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Old 10-24-16, 01:53 PM
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The most frustrating and challenge with rattle cans are finding ones with a decent spray head. Also with the hope of a formula that stays consistent as its released. No sputtering, etc.

Spraying tubes is far different than flat surfaces. Consider issues with flash and formulas setup time lapse.

Another is having a rattle can that can spray near inverted. You want that. Also, use a spray handle attachment which allows a natural use of the arm / hand control.

Back to the Rustoleum 2X products. I retract my statement as the clear is problematic spraying on compound angles and tubes. Likes to run.
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Old 10-24-16, 02:18 PM
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There is no good rattle can paint job. It can be very pretty at first but the paint will be soft and will likely craze in a year or two. If you want to do it right, get a cataylized paint, like Imron, use a Preval sprayer and you will get a very pretty, long lasting paint job.

Or just powdercoat it for $100.
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Old 10-24-16, 02:48 PM
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^ Lots of variables in rattle budget jobbies and I have difference in opinion. And not all powdercoats are good plus debatable in doing a classic frame.

The rattle can job I posted above was only $12 in material. The extra saved paid for a pair of used tubular rims hooped around Campy hubs PLUS a new pair of Conti Giro's. Kids have been riding the bike, some marginal mishaps and the paint has been incredibly durable. That particular one sat over winter before any assembly began. There's been absolutely no softening nor shrinkage (crazing). Do you even know whats in Rustoleum products?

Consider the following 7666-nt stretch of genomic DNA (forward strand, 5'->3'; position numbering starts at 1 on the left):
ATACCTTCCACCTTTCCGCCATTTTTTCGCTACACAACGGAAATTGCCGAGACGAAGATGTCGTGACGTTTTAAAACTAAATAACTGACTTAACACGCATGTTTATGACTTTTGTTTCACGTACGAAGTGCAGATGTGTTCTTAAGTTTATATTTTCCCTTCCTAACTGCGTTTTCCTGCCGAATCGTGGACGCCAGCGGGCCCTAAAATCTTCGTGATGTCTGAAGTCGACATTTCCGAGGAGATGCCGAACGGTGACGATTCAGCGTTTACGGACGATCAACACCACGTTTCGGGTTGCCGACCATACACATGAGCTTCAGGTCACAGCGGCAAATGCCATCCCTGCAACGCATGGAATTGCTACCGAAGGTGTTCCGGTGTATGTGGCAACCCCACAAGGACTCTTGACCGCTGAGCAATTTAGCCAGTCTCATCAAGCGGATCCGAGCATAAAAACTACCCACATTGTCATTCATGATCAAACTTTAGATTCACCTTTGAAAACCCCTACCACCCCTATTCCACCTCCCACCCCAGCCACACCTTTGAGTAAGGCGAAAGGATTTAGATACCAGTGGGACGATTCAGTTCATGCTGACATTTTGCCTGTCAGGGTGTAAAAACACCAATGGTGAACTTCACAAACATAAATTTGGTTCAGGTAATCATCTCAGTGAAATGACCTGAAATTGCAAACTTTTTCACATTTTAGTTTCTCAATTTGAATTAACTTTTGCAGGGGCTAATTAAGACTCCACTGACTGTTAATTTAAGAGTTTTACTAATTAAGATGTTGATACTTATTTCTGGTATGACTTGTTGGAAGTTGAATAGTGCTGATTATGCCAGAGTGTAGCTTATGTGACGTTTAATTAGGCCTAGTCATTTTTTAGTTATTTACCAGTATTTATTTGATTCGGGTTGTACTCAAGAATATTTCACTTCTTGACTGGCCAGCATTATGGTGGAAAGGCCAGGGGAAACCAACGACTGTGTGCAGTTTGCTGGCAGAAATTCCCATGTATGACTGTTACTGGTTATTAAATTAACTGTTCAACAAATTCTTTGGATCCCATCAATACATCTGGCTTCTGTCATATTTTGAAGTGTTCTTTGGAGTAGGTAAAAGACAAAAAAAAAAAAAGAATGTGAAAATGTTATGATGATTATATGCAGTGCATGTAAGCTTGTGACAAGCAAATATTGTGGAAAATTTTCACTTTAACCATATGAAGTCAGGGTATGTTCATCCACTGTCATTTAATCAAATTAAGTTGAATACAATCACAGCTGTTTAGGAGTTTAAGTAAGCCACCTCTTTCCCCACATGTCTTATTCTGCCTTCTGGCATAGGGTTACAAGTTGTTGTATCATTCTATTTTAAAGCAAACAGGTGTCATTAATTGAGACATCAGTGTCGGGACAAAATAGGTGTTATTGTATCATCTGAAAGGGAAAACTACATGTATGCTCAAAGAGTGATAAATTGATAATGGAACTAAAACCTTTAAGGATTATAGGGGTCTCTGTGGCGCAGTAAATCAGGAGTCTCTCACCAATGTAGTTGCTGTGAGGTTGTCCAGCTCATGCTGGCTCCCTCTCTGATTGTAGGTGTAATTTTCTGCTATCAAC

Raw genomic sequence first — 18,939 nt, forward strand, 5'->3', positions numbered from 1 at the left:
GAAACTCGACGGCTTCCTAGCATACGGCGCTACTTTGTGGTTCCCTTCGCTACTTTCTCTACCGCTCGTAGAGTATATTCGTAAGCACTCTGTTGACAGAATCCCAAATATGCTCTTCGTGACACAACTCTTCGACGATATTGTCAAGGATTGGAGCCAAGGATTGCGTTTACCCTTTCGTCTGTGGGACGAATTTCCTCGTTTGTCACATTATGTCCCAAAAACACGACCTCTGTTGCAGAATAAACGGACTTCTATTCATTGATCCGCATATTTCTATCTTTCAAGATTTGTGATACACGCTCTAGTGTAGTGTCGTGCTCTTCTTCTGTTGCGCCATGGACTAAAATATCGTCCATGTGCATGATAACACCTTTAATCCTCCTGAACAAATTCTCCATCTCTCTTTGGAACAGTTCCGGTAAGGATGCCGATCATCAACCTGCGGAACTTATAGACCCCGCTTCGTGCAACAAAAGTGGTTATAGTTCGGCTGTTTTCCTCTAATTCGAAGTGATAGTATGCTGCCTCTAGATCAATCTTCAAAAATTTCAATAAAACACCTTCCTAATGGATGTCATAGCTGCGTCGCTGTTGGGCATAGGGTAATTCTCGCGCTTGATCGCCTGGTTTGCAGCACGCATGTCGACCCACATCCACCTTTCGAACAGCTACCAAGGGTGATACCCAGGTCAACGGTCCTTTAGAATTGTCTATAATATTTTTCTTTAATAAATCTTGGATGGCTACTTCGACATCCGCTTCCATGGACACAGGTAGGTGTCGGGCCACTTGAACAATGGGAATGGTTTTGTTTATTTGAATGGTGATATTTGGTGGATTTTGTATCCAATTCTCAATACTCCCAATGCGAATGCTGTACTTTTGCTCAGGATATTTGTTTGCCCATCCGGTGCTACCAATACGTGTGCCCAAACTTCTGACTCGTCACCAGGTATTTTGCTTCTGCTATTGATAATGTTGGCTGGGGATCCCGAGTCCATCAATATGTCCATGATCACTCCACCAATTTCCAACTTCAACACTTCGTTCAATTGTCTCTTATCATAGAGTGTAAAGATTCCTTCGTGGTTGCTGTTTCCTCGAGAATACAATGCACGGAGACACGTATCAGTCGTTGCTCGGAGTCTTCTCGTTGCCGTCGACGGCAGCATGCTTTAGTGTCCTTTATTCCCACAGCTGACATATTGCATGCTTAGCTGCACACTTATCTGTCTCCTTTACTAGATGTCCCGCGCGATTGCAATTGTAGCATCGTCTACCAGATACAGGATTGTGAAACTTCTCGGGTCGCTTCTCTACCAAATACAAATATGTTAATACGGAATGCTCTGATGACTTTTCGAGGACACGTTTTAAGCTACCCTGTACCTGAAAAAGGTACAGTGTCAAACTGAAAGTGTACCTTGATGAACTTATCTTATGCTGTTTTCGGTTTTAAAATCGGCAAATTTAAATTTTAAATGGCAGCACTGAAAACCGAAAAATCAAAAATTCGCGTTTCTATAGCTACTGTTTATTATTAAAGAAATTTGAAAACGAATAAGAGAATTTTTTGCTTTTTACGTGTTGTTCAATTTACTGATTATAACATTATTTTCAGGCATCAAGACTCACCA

BTW: I do have an arsenal of pro HVLP spray equipment, access to booth large volume compressor and elaborate filtering. Most don't have that luxury. Also consider the many here and depending on where they reside, can't even acquire some formulas or like Imron. I don't spray as a profession but have done lots thru the years. Automotive to fine cabinetry.

Consider the investment one would have to make just to occasionally paint something or a bike or two. Not worth it.

This topic is specifically about spraying out of a can.
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Old 10-24-16, 03:02 PM
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I've painted a couple I was pretty proud of. Probably most important is to be patient. Apply the paint in very thin coats. Good luck! Also, some advice from a non-expert on the subject, is to stick to one brand of primer and paints and sealers, like acrylic. I think I just stuck to Krylon. I believe you have a better chance of them "playing nicely with each other."
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Old 10-24-16, 03:38 PM
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Originally Posted by San Rensho View Post
There is no good rattle can paint job. It can be very pretty at first but the paint will be soft and will likely craze in a year or two. If you want to do it right, get a cataylized paint, like Imron, use a Preval sprayer and you will get a very pretty, long lasting paint job.

Or just powdercoat it for $100.
Not true. I've done many rattle-can paint jobs on bicycles including three-colour schemes and the paint has lasted many years with lots of use of the bike. The MIELE I posted an image of upthread was done in 2001 and still looks good and none of my paint jobs has crazed.